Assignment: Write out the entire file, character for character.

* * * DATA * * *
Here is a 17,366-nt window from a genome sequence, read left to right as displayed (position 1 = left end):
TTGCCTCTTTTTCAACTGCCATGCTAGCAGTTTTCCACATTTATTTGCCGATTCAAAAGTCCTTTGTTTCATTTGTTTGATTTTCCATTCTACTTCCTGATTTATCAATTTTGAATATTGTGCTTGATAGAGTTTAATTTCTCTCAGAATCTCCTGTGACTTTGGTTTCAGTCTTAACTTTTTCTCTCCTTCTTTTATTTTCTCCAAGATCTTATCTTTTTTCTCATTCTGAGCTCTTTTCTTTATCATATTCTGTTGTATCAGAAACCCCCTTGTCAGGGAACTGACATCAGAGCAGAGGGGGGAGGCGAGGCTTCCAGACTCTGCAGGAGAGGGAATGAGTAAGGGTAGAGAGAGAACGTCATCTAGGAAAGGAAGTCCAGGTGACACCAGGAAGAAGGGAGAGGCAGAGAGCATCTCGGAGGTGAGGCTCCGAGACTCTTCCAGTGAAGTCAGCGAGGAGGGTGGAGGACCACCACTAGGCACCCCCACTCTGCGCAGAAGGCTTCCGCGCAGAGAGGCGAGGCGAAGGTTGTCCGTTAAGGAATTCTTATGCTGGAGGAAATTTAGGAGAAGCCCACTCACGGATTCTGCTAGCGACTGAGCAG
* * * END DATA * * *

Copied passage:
Here is a 17,366-nt window from a genome sequence, read left to right as displayed (position 1 = left end):
TTGCCTCTTTTTCAACTGCCATGCTAGCAGTTTTCCACATTTATTTGCCGATTCAAAAGTCCTTTGTTTCATTTGTTTGATTTTCCATTCTACTTCCTGATTTATCAATTTTGAATATTGTGCTTGATAGAGTTTAATTTCTCTCAGAATCTCCTGTGACTTTGGTTTCAGTCTTAACTTTTTCTCTCCTTCTTTTATTTTCTCCAAGATCTTATCTTTTTTCTCATTCTGAGCTCTTTTCTTTATCATATTCTGTTGTATCAGAAACCCCCTTGTCAGGGAACTGACATCAGAGCAGAGGGGGGAGGCGAGGCTTCCAGACTCTGCAGGAGAGGGAATGAGTAAGGGTAGAGAGAGAACGTCATCTAGGAAAGGAAGTCCAGGTGACACCAGGAAGAAGGGAGAGGCAGAGAGCATCTCGGAGGTGAGGCTCCGAGACTCTTCCAGTGAAGTCAGCGAGGAGGGTGGAGGACCACCACTAGGCACCCCCACTCTGCGCAGAAGGCTTCCGCGCAGAGAGGCGAGGCGAAGGTTGTCCGTTAAGGAATTCTTATGCTGGAGGAAATTTAGGAGAAGCCCACTCACGGATTCTGCTAGCGACTGAGCAG